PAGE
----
Research Article: Building flux capacity: Citizen scientists increase resolution of soil greenhouse gas fluxes

Date Published: July 5, 2018

Publisher: Public Library of Science

Author(s): Cody C. Reed, Julianne M. Winters, Stephen C. Hart, Rachel Hutchinson, Mark Chandler, Gitte Venicx, Benjamin W. Sullivan, Budiman Minasny.


Though citizen science programs have been broadly successful in diverse scientific fields, their adoption has lagged in some disciplines, including soil science and ecosystem ecology. Collaborations with citizen scientists may be viewed as a conundrum in these disciplines, which often require substantial labor and technical experience; citizen scientists could improve sampling capacity but may reduce sample quality or require training and oversight prior to and while performing specialized tasks. To demonstrate the feasibility of incorporating citizen scientists into soil biogeochemistry research, we conducted a proof-of-concept study in high-elevation meadows of the Sierra Nevada in California. A collaboration between university researchers and citizen scientists allowed us to assess spatial and diel patterns of soil greenhouse gas (GHG) fluxes with an intensity and frequency that would otherwise be beyond the capacity of a typical research laboratory. This collaboration with citizen scientists increased our sampling intensity by over 700% while only doubling the sampling error relative to that of full-time researchers. With training and support from project scientists, citizen scientists collected data that demonstrate spatial independence of carbon dioxide, methane, and nitrous oxide at scales between 1 m and 175 m. Additionally, we found a lack of temporal variation over a 24-h period for all three GHGs. Citizen scientists participating in this one-day event reported levels of satisfaction commensurate with longer-term, immersive campaigns. The place-based event also proved an effective tool for teaching intangible concepts of soil biogeochemistry and promoting local conservation. Despite perceived barriers to entry, this study demonstrates the mutual benefits of citizen science collaborations in soil science and ecosystem ecology, encouraging adoption by disciplines that have been slow to take advantage of such collaborations. Short-term, local citizen science events can provide meaningful experiences for area residents and teach global biogeochemical cycles in a place-based context.

Partial Text

Citizen science is recognized as a valuable approach for achieving scientific research objectives and promoting public participation and interest in science [1]. In ecological research, citizen science programs are well regarded for their ability to engage volunteers in participatory experiences that promote place-based learning by educating participants through experiences with local ecological properties and processes. Additionally, they foster scientific inquiry while allowing scientists to ask questions at ambitiously broad scales [2, 3]. Popular citizen science programs address biogeographic or demographic questions associated with flora and fauna (e.g., iNaturalist, eBird, National Phenology Network) or other natural phenomena (e.g., Aurorasaurus, Space Weather). In these programs, networks of geographically dispersed citizen scientists permit regional or continental scale monitoring, and the development of large, otherwise unattainable, datasets [2, 3, 4].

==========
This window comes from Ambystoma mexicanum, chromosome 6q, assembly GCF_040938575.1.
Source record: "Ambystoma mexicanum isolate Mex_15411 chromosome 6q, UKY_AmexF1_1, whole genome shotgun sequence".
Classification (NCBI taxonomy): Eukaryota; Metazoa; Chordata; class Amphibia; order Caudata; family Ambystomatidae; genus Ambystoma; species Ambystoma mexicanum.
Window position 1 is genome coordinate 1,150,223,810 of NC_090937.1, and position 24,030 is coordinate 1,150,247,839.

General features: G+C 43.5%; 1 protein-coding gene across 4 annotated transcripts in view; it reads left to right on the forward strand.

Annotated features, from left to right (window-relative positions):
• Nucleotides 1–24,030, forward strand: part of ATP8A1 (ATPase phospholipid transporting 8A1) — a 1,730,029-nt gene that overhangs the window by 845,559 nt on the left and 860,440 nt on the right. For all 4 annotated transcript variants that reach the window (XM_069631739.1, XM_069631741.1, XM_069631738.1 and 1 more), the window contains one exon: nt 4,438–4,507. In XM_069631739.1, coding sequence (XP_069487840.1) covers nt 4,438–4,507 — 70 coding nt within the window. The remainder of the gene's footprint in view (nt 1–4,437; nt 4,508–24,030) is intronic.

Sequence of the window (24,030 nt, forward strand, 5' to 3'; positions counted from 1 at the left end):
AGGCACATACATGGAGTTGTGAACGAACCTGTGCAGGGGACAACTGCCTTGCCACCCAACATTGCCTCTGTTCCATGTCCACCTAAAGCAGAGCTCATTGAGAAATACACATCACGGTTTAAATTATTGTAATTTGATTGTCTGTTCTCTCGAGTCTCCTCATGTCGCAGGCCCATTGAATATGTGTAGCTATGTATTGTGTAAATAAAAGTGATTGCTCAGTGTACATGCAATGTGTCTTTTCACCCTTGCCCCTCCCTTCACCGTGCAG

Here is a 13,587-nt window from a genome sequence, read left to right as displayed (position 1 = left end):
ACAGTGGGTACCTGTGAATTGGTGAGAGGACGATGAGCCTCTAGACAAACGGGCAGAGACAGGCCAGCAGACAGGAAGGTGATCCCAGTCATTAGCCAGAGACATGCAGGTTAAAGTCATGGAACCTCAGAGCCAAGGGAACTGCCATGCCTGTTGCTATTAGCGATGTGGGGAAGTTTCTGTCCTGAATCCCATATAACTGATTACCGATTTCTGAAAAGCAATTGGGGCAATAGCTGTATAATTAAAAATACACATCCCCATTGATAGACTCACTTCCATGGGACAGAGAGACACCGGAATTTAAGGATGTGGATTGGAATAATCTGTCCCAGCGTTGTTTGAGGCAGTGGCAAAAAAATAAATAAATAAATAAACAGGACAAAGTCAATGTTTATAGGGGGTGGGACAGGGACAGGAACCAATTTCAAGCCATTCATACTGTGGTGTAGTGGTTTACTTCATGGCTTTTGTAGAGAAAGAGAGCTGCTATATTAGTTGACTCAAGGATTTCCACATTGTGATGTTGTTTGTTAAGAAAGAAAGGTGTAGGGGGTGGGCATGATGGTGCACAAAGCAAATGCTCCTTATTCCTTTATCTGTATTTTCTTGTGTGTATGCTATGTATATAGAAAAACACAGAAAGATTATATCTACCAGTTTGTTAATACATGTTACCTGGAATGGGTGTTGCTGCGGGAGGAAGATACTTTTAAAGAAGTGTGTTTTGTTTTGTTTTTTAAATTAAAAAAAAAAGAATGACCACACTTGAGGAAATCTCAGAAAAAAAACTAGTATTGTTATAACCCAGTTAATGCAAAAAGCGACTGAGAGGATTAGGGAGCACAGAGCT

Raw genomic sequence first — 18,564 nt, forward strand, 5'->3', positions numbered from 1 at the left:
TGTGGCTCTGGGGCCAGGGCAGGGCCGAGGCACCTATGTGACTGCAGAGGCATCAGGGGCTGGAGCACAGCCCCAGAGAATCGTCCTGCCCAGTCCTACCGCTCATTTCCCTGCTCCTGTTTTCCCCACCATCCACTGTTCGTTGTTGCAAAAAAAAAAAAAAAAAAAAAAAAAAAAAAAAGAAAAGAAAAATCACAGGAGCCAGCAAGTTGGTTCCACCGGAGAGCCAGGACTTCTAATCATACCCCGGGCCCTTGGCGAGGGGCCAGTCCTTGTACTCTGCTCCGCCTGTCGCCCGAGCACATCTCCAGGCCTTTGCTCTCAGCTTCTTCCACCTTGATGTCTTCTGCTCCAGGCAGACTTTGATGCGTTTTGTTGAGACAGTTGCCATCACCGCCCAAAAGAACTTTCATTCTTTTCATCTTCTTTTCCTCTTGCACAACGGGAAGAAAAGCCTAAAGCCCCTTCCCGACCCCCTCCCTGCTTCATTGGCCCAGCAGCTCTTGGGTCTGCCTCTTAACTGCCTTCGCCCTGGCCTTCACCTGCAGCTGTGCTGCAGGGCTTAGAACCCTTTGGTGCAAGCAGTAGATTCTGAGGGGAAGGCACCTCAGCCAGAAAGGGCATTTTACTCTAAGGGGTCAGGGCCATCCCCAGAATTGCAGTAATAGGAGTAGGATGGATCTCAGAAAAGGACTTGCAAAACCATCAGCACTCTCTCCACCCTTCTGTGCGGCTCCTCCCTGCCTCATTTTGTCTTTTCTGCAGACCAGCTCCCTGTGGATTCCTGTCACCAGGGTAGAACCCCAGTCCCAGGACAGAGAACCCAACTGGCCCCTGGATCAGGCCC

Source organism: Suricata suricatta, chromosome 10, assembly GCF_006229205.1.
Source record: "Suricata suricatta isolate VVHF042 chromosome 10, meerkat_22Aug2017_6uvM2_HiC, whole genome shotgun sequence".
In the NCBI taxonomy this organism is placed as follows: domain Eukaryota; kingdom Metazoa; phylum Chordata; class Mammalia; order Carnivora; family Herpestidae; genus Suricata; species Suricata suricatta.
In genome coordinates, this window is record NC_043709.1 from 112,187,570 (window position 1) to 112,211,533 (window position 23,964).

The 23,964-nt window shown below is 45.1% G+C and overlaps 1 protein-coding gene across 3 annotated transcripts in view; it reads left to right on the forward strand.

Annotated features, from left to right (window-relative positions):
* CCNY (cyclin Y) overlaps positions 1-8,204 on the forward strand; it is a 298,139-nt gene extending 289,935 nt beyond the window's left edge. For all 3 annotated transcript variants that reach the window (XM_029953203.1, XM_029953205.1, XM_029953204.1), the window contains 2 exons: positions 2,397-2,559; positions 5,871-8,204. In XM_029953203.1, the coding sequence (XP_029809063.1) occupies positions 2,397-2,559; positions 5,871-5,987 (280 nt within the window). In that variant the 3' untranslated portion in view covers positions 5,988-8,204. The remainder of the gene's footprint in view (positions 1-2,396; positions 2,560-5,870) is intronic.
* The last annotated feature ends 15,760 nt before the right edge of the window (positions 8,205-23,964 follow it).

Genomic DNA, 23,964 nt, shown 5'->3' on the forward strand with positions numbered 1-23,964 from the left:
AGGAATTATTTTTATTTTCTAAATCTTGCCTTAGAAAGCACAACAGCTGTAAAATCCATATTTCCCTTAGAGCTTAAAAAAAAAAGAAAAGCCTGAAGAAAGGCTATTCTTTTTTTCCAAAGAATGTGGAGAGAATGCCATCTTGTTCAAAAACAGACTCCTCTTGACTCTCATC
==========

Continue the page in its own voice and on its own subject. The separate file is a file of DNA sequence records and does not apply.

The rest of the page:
This study was conducted on August 29–30, 2015 in Loney Meadow, a 19-ha riparian low gradient meadow [12] that sustains one perennial and many seasonal streams. Loney Meadow is located at 1800 m elevation in the Tahoe National Forest on the western slope of the Sierra Nevada (39° 25′ 15.3113” N, 120° 39′ 17.5831” W). The meadow was under private ownership until 1989 and has a history of intensive grazing, logging and mining dating back to the late-1800s. The intensity of the grazing has steadily decreased since the 1960s but the site was still actively grazed at the time of the study as part of a US Forest Service grazing allotment. The area is characterized by a Mediterranean climate, with a mean annual air temperature of 9.4°C and a mean annual precipitation of 1600 mm [13]. No permits were required as only non-invasive sampling methods were used and no vegetation or soil samples were taken.

This proof-of-concept study demonstrated that incorporation of citizen scientists into soil biogeochemical research can be beneficial for volunteers and scientists alike. Survey results from citizen scientists indicated the experience was positive and educational for participants. Incorporation of citizen scientists into the field-based campaign allowed researchers to achieve high resolution GHG sampling with an acceptable increase in sampling error.




0 0 vote
Article Rating
Notify of
Inline Feedbacks
View all comments